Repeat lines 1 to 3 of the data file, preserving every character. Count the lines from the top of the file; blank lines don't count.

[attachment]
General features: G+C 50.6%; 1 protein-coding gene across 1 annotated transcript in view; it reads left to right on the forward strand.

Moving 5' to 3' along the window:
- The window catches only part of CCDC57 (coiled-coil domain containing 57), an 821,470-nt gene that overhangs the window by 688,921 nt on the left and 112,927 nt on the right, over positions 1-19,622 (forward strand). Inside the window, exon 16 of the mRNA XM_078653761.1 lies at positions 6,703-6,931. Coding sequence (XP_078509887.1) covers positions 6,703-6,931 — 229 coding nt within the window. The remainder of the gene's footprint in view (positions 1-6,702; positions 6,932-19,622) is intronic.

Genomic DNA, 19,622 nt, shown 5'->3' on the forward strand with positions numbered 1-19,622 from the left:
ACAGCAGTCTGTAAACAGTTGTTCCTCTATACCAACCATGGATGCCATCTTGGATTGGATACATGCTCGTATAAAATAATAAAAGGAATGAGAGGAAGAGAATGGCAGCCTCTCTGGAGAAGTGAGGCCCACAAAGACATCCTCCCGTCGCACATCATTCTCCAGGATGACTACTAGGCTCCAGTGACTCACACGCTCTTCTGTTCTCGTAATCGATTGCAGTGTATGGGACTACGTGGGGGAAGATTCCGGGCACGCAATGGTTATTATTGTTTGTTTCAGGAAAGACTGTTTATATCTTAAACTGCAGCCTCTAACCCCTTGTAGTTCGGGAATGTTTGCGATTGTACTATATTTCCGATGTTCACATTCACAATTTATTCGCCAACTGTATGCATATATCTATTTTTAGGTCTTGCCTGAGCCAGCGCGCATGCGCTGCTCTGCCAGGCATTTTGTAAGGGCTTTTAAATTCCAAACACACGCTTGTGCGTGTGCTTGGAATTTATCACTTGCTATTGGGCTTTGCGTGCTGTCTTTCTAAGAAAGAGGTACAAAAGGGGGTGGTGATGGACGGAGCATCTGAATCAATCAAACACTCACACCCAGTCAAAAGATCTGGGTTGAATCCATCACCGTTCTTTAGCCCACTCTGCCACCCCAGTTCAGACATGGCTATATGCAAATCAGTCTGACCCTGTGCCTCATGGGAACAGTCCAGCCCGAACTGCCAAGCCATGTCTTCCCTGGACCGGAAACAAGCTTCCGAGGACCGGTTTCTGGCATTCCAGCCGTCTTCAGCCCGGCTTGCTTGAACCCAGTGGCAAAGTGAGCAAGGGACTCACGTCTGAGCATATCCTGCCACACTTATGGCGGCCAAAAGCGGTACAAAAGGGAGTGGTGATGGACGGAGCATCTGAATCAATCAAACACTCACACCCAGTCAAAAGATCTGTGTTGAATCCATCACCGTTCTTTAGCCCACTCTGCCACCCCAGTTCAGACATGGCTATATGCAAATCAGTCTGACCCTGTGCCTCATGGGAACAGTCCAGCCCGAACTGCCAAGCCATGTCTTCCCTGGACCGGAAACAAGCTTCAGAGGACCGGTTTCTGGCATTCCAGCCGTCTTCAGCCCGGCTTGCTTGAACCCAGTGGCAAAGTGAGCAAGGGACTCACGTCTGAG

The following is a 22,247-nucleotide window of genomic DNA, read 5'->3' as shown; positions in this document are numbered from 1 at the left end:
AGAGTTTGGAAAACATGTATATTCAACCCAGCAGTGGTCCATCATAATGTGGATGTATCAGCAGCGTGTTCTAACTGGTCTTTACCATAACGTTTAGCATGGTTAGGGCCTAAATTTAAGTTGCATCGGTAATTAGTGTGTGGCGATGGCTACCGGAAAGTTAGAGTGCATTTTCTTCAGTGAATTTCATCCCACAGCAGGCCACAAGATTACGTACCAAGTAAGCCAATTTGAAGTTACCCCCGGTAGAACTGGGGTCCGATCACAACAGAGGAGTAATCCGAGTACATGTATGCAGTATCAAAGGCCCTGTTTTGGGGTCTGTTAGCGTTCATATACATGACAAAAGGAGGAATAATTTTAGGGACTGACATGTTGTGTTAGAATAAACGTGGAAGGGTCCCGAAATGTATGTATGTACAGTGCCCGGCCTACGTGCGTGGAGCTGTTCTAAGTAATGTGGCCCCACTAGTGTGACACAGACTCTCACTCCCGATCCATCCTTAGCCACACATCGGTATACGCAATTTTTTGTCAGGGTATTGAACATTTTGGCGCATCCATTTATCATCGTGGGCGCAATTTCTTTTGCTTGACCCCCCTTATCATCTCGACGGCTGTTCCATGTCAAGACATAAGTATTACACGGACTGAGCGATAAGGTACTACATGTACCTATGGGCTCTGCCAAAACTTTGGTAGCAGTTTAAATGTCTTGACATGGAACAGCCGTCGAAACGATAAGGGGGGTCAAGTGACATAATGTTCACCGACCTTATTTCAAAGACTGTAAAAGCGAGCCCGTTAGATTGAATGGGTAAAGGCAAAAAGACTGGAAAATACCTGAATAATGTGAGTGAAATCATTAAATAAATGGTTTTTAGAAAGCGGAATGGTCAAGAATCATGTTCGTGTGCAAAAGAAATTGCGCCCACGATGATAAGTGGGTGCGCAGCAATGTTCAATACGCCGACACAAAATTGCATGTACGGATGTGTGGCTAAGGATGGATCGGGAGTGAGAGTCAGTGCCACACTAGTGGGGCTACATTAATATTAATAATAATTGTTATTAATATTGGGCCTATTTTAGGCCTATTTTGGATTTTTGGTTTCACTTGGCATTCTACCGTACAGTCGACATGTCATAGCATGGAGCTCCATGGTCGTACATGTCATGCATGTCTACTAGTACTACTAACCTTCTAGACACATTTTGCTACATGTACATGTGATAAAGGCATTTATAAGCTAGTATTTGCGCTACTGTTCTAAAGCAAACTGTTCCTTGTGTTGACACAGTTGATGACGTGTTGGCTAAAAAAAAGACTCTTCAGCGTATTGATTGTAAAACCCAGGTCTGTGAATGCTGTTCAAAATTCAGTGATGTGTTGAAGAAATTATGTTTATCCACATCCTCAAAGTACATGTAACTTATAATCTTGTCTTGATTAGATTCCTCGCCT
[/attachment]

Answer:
General features: G+C 50.6%; 1 protein-coding gene across 1 annotated transcript in view; it reads left to right on the forward strand.

Moving 5' to 3' along the window:
- The window catches only part of CCDC57 (coiled-coil domain containing 57), an 821,470-nt gene that overhangs the window by 688,921 nt on the left and 112,927 nt on the right, over positions 1-19,622 (forward strand). Inside the window, exon 16 of the mRNA XM_078653761.1 lies at positions 6,703-6,931. Coding sequence (XP_078509887.1) covers positions 6,703-6,931 — 229 coding nt within the window. The remainder of the gene's footprint in view (positions 1-6,702; positions 6,932-19,622) is intronic.